Bison Nutritional Comparisons
Per 100 gram (3.5 oz.) Serving Cooked Meat
Source: USDA National Nutrient Database for Standard Reference. Updated January 2013.
|Species||Fat (G)||Protein (G)||Calories (KCAL)||Cholestorol (MG)||Iron (MG)||Vitamin B-12 (MCG)|
Amino acids are well known as the building blocks for protein and bison delivers all of the essential amino acids our bodies need. The protein-related role of amino acids is critical in support of our over-all health including a healthy nervous, detox and digestive system and especially the health of our immune system. Bison also has a high ratio of healthy fatty acids like Omega-3.
In addition, bison is a highly nutrient dense food because of the proportion of protein, fat, mineral, and fatty acids to its caloric value. According to the USDA, bison is clearly the better choice with significantly less fat and calories, less cholesterol and bison contains higher amounts of protein, iron and vitamin B-12 than beef, pork, chicken and salmon.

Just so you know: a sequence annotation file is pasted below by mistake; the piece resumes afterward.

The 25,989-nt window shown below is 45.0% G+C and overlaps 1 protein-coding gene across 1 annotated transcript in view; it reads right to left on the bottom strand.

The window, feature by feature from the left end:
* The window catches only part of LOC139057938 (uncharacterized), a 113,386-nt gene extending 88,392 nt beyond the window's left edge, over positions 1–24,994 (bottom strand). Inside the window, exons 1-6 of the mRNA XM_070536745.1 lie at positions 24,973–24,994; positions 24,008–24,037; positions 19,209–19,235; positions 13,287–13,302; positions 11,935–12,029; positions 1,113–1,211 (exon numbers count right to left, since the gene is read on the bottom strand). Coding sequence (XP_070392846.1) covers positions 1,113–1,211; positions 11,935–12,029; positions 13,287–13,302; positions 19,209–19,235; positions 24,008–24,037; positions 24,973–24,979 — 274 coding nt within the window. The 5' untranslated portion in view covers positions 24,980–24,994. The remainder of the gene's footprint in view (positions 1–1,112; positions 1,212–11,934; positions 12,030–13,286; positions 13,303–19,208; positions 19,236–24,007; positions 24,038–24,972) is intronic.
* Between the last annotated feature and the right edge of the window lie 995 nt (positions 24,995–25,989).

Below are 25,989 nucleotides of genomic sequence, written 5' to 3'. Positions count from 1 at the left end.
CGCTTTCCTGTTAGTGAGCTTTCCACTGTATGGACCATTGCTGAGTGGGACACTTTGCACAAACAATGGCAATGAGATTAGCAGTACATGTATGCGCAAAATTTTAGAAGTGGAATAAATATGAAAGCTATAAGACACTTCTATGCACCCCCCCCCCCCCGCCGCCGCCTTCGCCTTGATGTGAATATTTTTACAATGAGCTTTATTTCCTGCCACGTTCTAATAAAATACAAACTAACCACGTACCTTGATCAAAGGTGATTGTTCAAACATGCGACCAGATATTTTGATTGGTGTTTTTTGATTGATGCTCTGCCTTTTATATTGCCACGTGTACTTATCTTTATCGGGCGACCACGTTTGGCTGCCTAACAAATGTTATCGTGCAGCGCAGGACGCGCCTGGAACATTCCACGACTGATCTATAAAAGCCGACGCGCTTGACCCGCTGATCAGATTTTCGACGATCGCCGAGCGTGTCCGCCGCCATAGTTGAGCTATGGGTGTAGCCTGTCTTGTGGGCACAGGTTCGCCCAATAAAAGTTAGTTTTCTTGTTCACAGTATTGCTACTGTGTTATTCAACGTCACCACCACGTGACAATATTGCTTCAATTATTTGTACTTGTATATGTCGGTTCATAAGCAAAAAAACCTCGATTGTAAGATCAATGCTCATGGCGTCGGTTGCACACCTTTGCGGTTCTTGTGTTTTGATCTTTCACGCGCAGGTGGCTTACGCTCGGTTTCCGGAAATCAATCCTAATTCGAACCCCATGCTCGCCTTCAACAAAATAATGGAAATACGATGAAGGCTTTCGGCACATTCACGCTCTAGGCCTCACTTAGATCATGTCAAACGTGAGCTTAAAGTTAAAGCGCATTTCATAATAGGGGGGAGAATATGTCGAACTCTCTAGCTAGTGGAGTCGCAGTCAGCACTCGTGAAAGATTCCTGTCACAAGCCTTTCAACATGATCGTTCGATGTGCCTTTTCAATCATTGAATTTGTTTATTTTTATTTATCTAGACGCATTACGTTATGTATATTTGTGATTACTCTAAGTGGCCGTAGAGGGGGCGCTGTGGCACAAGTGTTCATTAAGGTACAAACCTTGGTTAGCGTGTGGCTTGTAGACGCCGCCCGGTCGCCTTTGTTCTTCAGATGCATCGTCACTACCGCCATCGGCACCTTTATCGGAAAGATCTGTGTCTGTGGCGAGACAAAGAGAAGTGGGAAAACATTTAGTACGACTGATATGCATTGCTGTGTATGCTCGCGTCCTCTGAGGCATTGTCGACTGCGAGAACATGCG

Part of the reason for bison’s high nutritional value is because of how they are raised. Bison are handled as little as possible. Bison are not domesticated, they spend their lives on grass, with very little or no time in the feedlot. They are not subjected to questionable drugs, chemicals or hormones. The members of the National Bison Association, for which Great Range is a member, feel so strongly about this that the bylaws oppose the use of these substances in the production of Bison for meat.
Integrating bison into your weekly meal plan has obvious health benefits and ensures you are getting the best protein possible. Experience no guilt, only the delicious goodness with the protein powerhouse only bison can deliver.
This Bison Nutrition Information courtesy of the National Bison Association.